This approach makes a lot of sense, but plenty of today's teams prefer stockpiling as many Pro Bowlers as possible. Good strategy is important, they'll concede, but ultimately they believe that better talent usually wins out in the NFL. And there are also a number of NFL coaches who are steadfast in going with the same strategies all the time. They arrive at the stadium each Sunday and basically declare, "Here's what we do. We do it pretty damn well. We're going to run things like we always do -- and it's the other team's job to try to stop it."
It's not about collecting talent, it's about building a team. Some players fit better into one system or style of play than they do in another.
Belichick's view is much different. "Every week is its own challenge," he emphasized. "Every game brings its own set of circumstances, adjustments, play style, and matchups. We focus on what we want to do for that week, not what we did two weeks before or ten weeks before." Super Bowl XXXVI put that philosophy into action and showcased it as no game had done previously.
A little more than two months earlier, the Rams beat New England, 24-17, during the tenth week of the regular season. The Patriots played pretty well but ultimately failed to achieve their main goal: disrupting the precise timing of Mike Martz's offense. "They only scored twenty-four points," said Belichick, "but I never really felt like we had control of the game. It seemed like every time they needed a pass, they could hit one."
"We thought going in that night we couldn't just let St. Louis settle in and throw. We wanted to get them out of their rhythm, put pressure on Warner, force incomplete passes. So we blitzed -- a lot. Unfortunately for us, their offensive line was great. By my count, we blitzed them forty-three times and never really got much heat on Warner."
Even though the Patriots were frustrated about losing, they weren't totally discouraged. In the locker room afterward, the mood was surprisingly upbeat. Mike Martz also had high regard for the team he had just beaten. "That was the most physical game we played that year," he praised, "and I mentioned to the media at the time that this was a Super Bowl team. The Patriots were the best opponent we had played to that point."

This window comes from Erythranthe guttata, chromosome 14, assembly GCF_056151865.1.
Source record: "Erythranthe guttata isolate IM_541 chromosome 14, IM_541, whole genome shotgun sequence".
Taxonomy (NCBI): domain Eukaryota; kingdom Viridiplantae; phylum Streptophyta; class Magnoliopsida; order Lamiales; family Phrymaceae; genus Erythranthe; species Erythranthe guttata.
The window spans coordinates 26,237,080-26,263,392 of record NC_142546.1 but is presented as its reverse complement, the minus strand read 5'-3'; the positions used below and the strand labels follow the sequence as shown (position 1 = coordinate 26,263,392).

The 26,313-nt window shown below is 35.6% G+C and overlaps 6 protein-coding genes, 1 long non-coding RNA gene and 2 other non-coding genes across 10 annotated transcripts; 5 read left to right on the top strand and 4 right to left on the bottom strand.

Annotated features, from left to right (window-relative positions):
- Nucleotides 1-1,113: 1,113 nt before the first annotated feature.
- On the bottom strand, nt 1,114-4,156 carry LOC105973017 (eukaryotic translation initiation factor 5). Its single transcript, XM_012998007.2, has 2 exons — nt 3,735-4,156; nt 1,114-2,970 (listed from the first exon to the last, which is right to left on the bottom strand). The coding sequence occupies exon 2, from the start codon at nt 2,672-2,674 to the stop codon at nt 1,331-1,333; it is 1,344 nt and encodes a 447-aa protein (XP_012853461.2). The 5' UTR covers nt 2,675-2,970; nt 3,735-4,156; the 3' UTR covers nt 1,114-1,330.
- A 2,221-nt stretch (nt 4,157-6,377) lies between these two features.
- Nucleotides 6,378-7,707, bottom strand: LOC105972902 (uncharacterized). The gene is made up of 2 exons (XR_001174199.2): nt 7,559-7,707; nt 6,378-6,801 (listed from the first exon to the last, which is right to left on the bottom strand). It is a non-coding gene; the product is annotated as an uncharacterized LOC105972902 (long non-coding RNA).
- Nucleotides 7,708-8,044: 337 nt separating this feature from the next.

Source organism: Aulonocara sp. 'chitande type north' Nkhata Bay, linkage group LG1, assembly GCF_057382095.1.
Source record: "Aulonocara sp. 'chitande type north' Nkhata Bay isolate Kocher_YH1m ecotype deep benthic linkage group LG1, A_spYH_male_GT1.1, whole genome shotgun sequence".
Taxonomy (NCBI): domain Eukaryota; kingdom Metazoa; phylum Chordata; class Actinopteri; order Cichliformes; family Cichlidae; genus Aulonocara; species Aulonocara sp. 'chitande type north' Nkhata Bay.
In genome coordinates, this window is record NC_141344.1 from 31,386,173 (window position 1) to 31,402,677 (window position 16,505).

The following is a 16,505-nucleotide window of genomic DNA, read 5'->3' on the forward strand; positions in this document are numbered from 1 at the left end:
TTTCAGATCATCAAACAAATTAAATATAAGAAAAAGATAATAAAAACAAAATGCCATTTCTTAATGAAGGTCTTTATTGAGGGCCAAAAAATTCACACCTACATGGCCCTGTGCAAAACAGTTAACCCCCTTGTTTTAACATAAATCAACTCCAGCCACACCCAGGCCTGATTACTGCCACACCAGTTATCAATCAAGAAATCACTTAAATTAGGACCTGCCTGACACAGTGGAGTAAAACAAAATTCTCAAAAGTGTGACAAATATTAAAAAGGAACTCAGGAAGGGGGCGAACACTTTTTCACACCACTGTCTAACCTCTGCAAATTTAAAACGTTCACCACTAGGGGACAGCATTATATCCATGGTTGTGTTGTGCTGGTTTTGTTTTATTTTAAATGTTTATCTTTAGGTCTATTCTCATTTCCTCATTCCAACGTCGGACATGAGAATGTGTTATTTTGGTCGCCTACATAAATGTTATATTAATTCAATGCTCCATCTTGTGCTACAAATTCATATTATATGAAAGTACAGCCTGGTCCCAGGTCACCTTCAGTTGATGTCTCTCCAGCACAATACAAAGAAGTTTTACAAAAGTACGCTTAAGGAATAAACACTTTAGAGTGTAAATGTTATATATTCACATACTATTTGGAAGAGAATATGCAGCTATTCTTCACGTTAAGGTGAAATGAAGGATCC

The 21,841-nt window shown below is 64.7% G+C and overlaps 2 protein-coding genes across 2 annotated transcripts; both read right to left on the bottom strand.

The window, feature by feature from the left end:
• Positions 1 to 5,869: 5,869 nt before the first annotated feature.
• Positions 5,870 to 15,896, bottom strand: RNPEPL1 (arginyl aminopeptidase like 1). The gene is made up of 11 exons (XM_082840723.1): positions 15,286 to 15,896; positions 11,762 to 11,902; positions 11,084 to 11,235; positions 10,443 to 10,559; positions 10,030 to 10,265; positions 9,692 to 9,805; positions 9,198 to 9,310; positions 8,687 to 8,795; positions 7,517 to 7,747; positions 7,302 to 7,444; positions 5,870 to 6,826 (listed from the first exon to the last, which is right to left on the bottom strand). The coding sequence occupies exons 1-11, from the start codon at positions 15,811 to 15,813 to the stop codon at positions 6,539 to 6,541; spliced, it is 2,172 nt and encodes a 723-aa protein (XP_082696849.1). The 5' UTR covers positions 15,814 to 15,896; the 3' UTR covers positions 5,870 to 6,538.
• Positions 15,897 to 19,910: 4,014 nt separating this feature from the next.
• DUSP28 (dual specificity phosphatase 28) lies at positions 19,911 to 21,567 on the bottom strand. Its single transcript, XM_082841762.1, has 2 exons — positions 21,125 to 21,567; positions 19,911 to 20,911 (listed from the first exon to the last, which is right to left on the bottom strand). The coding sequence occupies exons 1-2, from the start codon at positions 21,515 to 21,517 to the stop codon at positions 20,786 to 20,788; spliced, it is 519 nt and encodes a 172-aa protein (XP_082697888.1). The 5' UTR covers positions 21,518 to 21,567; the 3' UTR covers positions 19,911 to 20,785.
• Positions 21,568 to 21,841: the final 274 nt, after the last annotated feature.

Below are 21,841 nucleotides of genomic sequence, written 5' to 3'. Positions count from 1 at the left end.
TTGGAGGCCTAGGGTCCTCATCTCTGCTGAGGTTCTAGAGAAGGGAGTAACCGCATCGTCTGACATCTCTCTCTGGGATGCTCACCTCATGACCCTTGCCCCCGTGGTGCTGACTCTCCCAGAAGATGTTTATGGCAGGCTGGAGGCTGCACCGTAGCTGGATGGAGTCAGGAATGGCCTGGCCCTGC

One reason why New England was so tough was the versatility and flexibility of its defenders, the perfect example being Mike Vrabel, a free agent addition who hadn't found a home in Pittsburgh but was a perfect fit for Belichick's schemes in New England. He was equally adept coming out of a three-point stance or standing upright, and could attack from any angle. Another waiver-wire pickup, the highly intelligent thirty-three-year-old Roman Phifer, filled a specific role as New England's pass coverage linebacker. In Lawyer Milloy and Ty Law, the Patriots had defensive backs that were physical and tough, with the versatility to defend the run at the line of scrimmage and execute their responsibilities in pass coverage. They were also extremely effective blitzers.
The Rams certainly weren't fully prepared to deal with them, and the results were evident on the scoreboard. Powerful St. Louis would be held to a single field goal through the first three quarters. My first NFL head coach was Chuck Knox, a guy who won more games in his career than a lot of coaches who are in the Pro Football
Hall of Fame. Chuck was legendary for dozens of sayings his players referred to as "Knoxisms." The one I remember best is, "What you do speaks so well. There's no need to hear what you say." Bill Belichick is very much of the same mind. "We don't have many signs in our locker room," he noted. "We have a quote from the great Chinese general Sun Tzu dating back to 540 B.C. It says, 'Every battle is won before it
is ever fought.' We have another sign that says, 'Penalties lose games.' But that's it. What we do have are pictures of our players from games we've won, scenes of them making plays or celebrating a teammate's success. We're not big on signs. We're bigger on pictures."
I'm not sure if one particular photo is mounted on the walls of the
Patriots facility, but if it's not, it should be: the image of any New England
defender from Super Bowl XXXVI knocking Marshall Faulk on
From the book, "THE GAMES THAT CHANGED THE GAME: THE EVOLUTION OF THE NFL IN SEVEN SUNDAYS" by Ron Jaworski, with Greg Cosell and David Plaut. Copyright (c) 2010 by Ron Jaworski. Reprinted by arrangement with ESPN Books, an imprint of ESPN, Inc., New York and Ballantine Books, an imprint of The Random House Publishing Group, a division of Random House, Inc. All rights reserved.